Response. I answer that it must be said: There are those who declare that the first object known by the human mind even in this life is God Himself, who is first truth and the one through whom all other things are known. But this is evidently false, since to know God through His essence constitutes the beatitude of man; wherefore it would follow that every man would be blessed.

Moreover, since in the divine essence all things said of it are one, no one would err in regard to anything he said concerning God—a thing which from experience is evidently false; furthermore, since things first in the comprehension of the intellect ought to be most certainly known, the intellect would be certain that it knew them; but it is clear that this is not the case in the proposition (as to knowing God).

This position is also repugnant to the authority of Scripture (Exod. 33:20): “Man shall not see Me and live.”

Hence there are others who say that the divine essence is not the first thing known by us in this life, but the influx of its light is, and in this way God is the first object known by us.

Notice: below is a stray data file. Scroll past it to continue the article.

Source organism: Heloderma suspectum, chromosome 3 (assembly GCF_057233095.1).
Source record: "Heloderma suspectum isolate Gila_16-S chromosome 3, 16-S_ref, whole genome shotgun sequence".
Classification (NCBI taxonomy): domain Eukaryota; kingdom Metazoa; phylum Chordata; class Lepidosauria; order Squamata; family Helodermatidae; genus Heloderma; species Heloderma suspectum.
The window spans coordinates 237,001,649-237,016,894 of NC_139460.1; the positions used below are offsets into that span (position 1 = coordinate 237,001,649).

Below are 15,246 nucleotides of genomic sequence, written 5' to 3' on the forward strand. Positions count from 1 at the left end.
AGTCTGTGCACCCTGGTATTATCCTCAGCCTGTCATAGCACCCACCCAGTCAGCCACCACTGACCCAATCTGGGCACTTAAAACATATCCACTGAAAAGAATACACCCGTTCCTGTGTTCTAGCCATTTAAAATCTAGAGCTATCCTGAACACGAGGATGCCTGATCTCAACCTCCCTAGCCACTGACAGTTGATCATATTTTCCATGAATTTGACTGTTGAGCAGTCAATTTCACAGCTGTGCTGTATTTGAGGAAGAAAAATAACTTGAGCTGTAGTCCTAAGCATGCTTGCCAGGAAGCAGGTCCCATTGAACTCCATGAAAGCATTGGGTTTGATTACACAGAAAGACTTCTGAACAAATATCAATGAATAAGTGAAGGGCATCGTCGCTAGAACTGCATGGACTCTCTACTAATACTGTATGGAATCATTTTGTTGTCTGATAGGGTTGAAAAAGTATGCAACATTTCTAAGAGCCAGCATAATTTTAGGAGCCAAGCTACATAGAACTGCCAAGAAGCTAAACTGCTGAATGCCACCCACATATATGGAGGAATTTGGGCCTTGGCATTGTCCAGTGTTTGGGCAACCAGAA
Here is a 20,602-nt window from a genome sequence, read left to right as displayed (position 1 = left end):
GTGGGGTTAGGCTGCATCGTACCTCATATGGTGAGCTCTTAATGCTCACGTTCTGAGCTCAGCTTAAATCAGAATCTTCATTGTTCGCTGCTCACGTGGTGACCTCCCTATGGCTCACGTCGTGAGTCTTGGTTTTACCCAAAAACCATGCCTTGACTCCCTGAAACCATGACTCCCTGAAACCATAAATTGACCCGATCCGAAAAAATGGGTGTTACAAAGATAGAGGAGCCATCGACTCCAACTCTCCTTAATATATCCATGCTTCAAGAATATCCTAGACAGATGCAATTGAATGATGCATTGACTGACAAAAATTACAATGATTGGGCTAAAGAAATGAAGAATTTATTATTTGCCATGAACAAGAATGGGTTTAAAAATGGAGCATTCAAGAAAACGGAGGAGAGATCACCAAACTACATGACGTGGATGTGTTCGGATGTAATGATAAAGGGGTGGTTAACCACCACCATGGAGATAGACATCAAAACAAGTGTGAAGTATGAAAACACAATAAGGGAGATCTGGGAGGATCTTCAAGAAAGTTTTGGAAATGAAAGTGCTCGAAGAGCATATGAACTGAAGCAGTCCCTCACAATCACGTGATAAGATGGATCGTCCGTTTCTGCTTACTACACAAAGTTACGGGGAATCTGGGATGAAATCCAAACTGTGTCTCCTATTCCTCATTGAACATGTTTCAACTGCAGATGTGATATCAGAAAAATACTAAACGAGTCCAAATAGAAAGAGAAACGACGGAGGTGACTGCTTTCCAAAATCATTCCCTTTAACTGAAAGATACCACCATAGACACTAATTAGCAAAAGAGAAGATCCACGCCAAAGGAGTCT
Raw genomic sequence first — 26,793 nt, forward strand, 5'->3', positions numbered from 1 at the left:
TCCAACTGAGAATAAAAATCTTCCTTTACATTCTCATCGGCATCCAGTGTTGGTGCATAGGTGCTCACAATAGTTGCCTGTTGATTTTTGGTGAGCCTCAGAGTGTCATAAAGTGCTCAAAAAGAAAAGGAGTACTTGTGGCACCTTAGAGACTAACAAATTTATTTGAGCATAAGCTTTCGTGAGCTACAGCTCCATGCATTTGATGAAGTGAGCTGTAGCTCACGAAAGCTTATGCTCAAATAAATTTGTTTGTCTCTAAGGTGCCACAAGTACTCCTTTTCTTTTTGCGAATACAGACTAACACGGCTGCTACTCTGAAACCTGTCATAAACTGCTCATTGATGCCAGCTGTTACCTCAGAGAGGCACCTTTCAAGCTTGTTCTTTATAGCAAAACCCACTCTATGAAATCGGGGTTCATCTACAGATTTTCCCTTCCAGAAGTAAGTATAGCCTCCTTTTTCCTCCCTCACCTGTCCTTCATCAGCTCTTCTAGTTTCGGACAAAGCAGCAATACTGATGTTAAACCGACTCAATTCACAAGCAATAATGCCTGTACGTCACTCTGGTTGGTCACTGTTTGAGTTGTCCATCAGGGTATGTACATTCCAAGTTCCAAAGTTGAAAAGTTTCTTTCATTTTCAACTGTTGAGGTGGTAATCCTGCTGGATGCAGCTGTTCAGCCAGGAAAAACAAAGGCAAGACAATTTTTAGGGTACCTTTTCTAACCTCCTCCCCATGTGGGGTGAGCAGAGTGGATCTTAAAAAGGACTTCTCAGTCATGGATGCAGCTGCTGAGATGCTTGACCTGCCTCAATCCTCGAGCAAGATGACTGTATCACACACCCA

But this claim cannot be held; for the first influx of divine light in the mind is the natural light by which the power of intellectual life is constituted. This light, however, is not at first known by the mind; neither by cognition by which is known what this light is, since much investigation is required to know the essence of the intellect; nor by cognition by which is known whether such a light exists; for we do not perceive that we possess intellect, except inasmuch as we perceive that we understand, as is clear from the Philosopher’s words in IX Ethic. For no one knows that he understands anything, save inasmuch as he understands something intelligible. From this it is evident that cognition of an intelligible object-precedes cognition by which one knows that he himself understands, and consequently precedes the cognition by which he knows that he possesses an intellect; and so the influx of the natural light of intelligence cannot be the first thing known by us; and much less can any other kind of influx of light be the first thing known. Therefore it must be said that “the first thing known to man” is a phrase which can be understood in two ways: either according to the order of diverse potencies, or according to the order of objects in some one potency.